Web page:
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The most l33t phone of MWC: DarkMatter's Katim
The secure, self destructing mobe for heads of state... and big enterprises
MWC There’s exclusive and then there’s exclusive. If you need to ask how much the DarkMatter Katim phone costs, you’re not a serious customer. The first handset to come from the UAE-based security company doesn’t have a price.
But then it’s a very unusual phone, as Suresh Bollapragada, DarkMatter VP of Systems Engineering and a former senior director of engineering at Qualcomm, told me.
For a start, it self-destructs, like an assignment in Mission Impossible, if it’s tampered with. Perhaps not with smoke, but by disabling key components.
The phone won’t even boot if it can’t find the crypto keys on a customised microSD Card, a card which won’t work in any other phone other than the one assigned to the VIP. Two-factor authentication is strictly required. There’s also a “shield mode” that allows you to use data with audio and video ports disabled at a hardware level.
You get the idea: this is a serious effort to create a very secure phone. Who is this for, then?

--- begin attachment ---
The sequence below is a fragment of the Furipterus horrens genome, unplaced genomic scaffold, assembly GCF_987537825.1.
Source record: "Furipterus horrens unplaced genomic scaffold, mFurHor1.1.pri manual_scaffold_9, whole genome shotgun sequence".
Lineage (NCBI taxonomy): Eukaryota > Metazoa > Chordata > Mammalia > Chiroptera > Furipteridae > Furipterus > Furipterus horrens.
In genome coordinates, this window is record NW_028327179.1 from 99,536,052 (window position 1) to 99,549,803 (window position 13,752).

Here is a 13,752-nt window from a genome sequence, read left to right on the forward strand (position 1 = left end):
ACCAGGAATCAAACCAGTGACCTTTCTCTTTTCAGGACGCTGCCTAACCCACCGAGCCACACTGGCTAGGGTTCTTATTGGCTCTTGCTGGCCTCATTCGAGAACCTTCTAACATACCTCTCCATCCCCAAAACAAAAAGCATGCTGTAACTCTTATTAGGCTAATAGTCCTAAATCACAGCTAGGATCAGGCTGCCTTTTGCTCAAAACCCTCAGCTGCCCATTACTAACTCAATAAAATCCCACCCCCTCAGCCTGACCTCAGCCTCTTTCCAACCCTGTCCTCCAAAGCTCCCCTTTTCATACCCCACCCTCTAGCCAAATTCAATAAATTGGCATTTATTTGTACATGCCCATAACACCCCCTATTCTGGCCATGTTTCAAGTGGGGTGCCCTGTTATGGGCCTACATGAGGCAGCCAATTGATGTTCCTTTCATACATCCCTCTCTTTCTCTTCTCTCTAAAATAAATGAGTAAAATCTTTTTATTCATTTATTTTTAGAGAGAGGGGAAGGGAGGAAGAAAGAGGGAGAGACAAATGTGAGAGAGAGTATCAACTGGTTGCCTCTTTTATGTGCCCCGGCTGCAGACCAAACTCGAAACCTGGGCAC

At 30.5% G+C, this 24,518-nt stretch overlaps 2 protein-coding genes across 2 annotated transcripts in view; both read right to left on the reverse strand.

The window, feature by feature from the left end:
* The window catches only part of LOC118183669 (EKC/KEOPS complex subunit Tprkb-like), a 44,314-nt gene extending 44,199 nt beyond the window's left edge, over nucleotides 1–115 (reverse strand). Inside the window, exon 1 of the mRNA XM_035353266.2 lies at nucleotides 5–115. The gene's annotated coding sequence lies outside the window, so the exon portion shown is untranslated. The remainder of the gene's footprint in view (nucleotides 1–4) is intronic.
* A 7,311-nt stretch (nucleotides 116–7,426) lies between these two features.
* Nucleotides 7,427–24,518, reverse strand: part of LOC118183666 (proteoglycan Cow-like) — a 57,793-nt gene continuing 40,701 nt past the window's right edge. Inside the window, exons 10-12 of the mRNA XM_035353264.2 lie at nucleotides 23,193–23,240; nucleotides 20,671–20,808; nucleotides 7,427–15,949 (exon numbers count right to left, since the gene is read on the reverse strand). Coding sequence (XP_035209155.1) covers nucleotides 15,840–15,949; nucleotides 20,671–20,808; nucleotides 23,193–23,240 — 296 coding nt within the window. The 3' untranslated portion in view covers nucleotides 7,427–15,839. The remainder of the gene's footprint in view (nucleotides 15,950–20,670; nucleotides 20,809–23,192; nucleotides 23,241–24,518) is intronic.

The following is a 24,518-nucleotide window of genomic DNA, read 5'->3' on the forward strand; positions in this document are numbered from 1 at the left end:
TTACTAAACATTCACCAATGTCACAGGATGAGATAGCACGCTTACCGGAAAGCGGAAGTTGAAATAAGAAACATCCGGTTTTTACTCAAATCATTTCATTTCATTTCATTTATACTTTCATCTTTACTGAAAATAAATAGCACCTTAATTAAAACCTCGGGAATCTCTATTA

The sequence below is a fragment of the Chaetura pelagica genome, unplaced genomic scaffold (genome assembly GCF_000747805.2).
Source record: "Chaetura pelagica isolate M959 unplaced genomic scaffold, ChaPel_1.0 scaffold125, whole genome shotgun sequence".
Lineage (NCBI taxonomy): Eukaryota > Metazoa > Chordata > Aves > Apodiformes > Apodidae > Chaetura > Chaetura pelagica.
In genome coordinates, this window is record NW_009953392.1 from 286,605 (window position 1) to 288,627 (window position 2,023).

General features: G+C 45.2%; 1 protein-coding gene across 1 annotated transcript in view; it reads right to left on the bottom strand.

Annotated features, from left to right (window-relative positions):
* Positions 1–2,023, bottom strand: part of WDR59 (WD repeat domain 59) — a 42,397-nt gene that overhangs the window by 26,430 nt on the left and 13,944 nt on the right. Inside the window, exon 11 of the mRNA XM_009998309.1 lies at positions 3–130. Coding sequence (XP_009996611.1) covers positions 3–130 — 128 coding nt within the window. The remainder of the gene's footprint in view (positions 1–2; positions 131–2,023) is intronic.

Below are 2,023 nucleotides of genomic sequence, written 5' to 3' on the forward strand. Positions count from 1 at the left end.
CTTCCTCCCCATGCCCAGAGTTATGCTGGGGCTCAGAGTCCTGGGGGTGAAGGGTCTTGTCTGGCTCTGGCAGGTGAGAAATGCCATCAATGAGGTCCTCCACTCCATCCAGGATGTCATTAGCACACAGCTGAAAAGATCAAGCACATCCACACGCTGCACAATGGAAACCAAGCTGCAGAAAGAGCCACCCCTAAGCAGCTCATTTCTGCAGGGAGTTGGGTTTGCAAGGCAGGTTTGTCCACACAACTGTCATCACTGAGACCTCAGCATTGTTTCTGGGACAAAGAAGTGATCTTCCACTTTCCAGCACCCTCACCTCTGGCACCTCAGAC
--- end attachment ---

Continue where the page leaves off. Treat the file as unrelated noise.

“The US president takes his security with him, he has Air Force One. But not every other nation’s leader has this.”
So it’s for heads of state and key staff. But also large enterprises who value very secure comms. DarkMatter devised Katim, Bollapragada explained, because the “secure phones” don’t quite fulfil the needs.
“They’re mostly consumer-focused,” he told us. “Blackphone is fairly expensive, it’s built for a specific market and the crypto keys are still owned by the manufacturer. We're allowing enterprises or nation states to own the keys. We’re selling Katim purely as a secure device.”
The key owner can then distribute app through the private App Store. It’s a managed device, of course.
Inside the Katim is a Qualcomm Snapdragon 821 octocore processor, and Android that uses the SELinux kernel but with added
grsecurity patches, Mr Bollapragada explained.
Some security features are simple but non-obvious. USB presents a really obvious attack vector, and stealth data-slurpers can masquerade as regular USB charging plugs. So the Katim ensures a charger is only delivering current.
The idea of a cybersecurity company in the Gulf might raise eyebrows. Staff told us that the basis was that the customer operates the servers and owns the keys.
"We cannot see the messages," the company told us.
Katim already delivers a suite of secure messaging and voice apps for iOS and Android.
DarkMatter ensured we couldn’t even paw the device or get closer than a few feet away. The device should be delivered to customers in Q4 this year. The comment about pricing suggests that the phone won’t, by itself, be astronomically expensive, but the security infrastructure to support it isn’t trivial. ®